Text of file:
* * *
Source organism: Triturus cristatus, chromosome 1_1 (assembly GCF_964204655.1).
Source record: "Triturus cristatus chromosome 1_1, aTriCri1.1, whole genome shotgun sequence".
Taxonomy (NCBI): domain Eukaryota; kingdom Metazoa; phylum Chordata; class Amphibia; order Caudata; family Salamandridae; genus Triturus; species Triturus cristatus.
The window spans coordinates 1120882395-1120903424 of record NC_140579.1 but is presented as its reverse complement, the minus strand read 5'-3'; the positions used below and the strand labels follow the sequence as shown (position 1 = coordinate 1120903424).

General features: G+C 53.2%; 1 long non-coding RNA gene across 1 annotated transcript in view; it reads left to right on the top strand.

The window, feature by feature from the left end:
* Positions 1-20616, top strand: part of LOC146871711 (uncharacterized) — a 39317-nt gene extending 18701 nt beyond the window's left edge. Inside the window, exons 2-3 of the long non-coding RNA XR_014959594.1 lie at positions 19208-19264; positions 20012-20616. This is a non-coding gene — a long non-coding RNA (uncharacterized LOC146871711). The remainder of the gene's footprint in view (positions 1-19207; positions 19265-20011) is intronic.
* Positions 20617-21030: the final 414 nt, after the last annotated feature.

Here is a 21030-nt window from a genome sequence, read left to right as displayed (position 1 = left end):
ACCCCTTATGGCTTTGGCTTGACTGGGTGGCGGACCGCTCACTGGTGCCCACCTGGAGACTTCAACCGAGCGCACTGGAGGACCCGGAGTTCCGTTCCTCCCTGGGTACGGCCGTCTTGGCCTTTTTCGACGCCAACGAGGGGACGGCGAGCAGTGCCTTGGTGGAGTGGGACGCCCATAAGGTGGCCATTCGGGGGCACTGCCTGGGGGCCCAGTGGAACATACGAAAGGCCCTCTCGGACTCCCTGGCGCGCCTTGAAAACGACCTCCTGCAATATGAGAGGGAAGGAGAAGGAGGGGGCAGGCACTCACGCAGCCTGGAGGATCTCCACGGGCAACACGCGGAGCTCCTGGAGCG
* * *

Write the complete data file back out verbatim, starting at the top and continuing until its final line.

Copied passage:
Source organism: Triturus cristatus, chromosome 1_1 (assembly GCF_964204655.1).
Source record: "Triturus cristatus chromosome 1_1, aTriCri1.1, whole genome shotgun sequence".
Taxonomy (NCBI): domain Eukaryota; kingdom Metazoa; phylum Chordata; class Amphibia; order Caudata; family Salamandridae; genus Triturus; species Triturus cristatus.
The window spans coordinates 1120882395-1120903424 of record NC_140579.1 but is presented as its reverse complement, the minus strand read 5'-3'; the positions used below and the strand labels follow the sequence as shown (position 1 = coordinate 1120903424).

General features: G+C 53.2%; 1 long non-coding RNA gene across 1 annotated transcript in view; it reads left to right on the top strand.

The window, feature by feature from the left end:
* Positions 1-20616, top strand: part of LOC146871711 (uncharacterized) — a 39317-nt gene extending 18701 nt beyond the window's left edge. Inside the window, exons 2-3 of the long non-coding RNA XR_014959594.1 lie at positions 19208-19264; positions 20012-20616. This is a non-coding gene — a long non-coding RNA (uncharacterized LOC146871711). The remainder of the gene's footprint in view (positions 1-19207; positions 19265-20011) is intronic.
* Positions 20617-21030: the final 414 nt, after the last annotated feature.

Here is a 21030-nt window from a genome sequence, read left to right as displayed (position 1 = left end):
ACCCCTTATGGCTTTGGCTTGACTGGGTGGCGGACCGCTCACTGGTGCCCACCTGGAGACTTCAACCGAGCGCACTGGAGGACCCGGAGTTCCGTTCCTCCCTGGGTACGGCCGTCTTGGCCTTTTTCGACGCCAACGAGGGGACGGCGAGCAGTGCCTTGGTGGAGTGGGACGCCCATAAGGTGGCCATTCGGGGGCACTGCCTGGGGGCCCAGTGGAACATACGAAAGGCCCTCTCGGACTCCCTGGCGCGCCTTGAAAACGACCTCCTGCAATATGAGAGGGAAGGAGAAGGAGGGGGCAGGCACTCACGCAGCCTGGAGGATCTCCACGGGCAACACGCGGAGCTCCTGGAGCG